Wednesday, 29 July 2015

MOONBRIGHT by Dannie Abse

Afterwards, late, walking home from hospital,
that December hour too blatantly moonbright
 - such an unworldly moon so widely round,
an orifice of scintillating arctic light -

I thought how the effrontery of a similar moon,
a Pirandello moon that would make men howl,
would, in future, bring back the eidolon
of you, father, propped high on pillow
your mouth ajar, your nerveless hand in mine.

At home, feeling hollow, I shamelessly wept
- whether for you or myself I do not know.
Tonight a bracing wind makes my eyes cry
while a cloud dociles an impudent moon
that is and was, and is again, and was.

Men become mortal the night their fathers die. 

Saturday, 25 July 2015

William and Estelle Faulkner

Excerpt from a letter to my mother, in Notting Hill, from my father, in Oxford, Mississippi, dated October 14, 1959

The Alumni House
University of Mississippi

Wednesday October 14, 1959

Dearest Jay

I did not see Falkner [sic] in the end, but only Mrs Falkner: but this was beyond all reasonable expectation.  The Connection is made, & if ever Falkner wants a platform, I think she’ll fix it.  But I don’t suppose he ever will.
         He has lived here all his life.  The house is simply beautiful.  White as usual, built of wood on Kentish ply-board lines, the usual tall wooden portico pillars, cedars surrounding.  The tall, airy, high-ceiling-rooms and the slender wooden bannisters & the weathered timber floor all joined in a lovely unity.  They were burning cedar in the fireplaces, & the aroma spread through the house.
         Falkner stands for absolute negro equality, for the new South, for the American south in a way.  Like an Irishman he savours and chews over the intolerable inescapable marvellous memories of his childhood & his past, but could not, I think, be called backward looking in any way.  He is unsentimental, and is no longer fighting the civil war, as so many of them are in a fatuous Golf Club kind of way, claiming association and identity with virtues & graces they never had & never will have except by bogus proxy – and yet the picture over the sitting room fireplace in Falkner’s house is the picture of Robert E. Lee…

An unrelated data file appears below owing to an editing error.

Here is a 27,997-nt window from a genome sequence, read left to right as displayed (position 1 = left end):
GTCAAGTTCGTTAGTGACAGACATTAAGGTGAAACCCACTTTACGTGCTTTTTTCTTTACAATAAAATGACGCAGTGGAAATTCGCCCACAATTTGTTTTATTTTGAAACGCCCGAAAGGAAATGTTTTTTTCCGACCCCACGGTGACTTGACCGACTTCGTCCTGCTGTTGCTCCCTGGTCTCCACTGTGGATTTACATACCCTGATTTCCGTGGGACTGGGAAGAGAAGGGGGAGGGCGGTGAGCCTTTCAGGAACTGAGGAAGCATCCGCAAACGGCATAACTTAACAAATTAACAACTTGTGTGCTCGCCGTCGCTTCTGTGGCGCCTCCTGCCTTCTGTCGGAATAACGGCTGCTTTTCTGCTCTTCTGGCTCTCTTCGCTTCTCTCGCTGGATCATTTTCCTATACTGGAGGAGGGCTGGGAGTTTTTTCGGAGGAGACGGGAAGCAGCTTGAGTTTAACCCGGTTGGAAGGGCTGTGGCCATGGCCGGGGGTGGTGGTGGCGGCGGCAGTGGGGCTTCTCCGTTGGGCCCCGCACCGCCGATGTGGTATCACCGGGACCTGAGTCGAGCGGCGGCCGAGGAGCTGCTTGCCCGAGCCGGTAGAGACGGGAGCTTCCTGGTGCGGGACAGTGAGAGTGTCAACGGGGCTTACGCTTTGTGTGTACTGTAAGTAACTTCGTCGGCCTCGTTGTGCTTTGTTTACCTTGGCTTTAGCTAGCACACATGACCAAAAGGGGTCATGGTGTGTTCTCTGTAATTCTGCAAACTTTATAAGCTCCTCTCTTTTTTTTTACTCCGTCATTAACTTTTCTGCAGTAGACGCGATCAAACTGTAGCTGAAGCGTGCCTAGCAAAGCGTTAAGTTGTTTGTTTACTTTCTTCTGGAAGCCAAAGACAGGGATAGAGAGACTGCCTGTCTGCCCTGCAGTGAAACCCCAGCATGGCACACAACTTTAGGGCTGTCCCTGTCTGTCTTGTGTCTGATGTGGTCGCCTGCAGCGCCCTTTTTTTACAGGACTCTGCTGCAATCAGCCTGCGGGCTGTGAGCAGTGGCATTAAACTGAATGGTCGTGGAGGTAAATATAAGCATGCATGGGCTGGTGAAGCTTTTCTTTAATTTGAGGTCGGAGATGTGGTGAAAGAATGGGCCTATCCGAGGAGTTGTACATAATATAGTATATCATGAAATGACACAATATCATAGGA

Mrs Falkner, Mrs Estelle, is 58, delicate, survivor of two husbands, fragile, once a Southern Belle, and an absolute No 1 knock-out with more sex-appeal in pure concentrated quite irresistible form than all of Hollywood added together & multiplied by six.  She was adorable, and, of course, quite impossible I suppose.  She does not vote, ON PRINCIPLE: and what the principle is, as you watch her holding her cigarette between her fourth and little finger, her hands moving exquisitely on the fulcrums of her thin brown wrists, as you watch here alert, lovely head, and take in the lace and the fragrance, what the principle IS, who can tell?

         I liked her.  A knock-out. Once an alcoholic I seems, and her sister a crook.  Oh Jay, you should have been here.  To hell with California, interesting like Selfridges: but here, the interest is like Chartres or Dublin.”

Friday, 24 July 2015

Gordon Stuart, 1924-2015

Painter Gordon Stuart died today at the age of 91.  His portrait of my father hangs in - or at least is owned by - the National Portrait Gallery.  Among others, he also painted Kingsley Amis, Dylan Thomas, Beryl Bainbridge, and Thomas Beecham. Below is a detail of one of his preliminary sketches for the portrait of Dad.


Sorry to read of the death of Owen Chadwick, who wrote one of my favourite books, 'Victorian Miniature' - a study of the relationship between the squire and the parson in the Norfolk village of Ketteringham, between 1838 and 1869.  Doesn't sound like a page turner, does it, but it did it for me. A little classic.

'It reads like a novel, and it is in fact a small masterpiece.' John Clive, The Times Literary Supplement

'Better than any fiction.' The Times

'Chadwick tells their story with grace and great charm, for he is as fully a master of writing as of history, and there can be hardly anybody who would not rejoice over the reading of such a book as this, which is quite fascinating from its first page to its last.' The Guardian

Thursday, 23 July 2015


Note left by Dad at my college in Oxford, 1978?  The drawing is a self-portrait with Mum.  Both pretty accurate actually.


from a letter written by Dad in Chicago to Mum in Notting Hill, 1959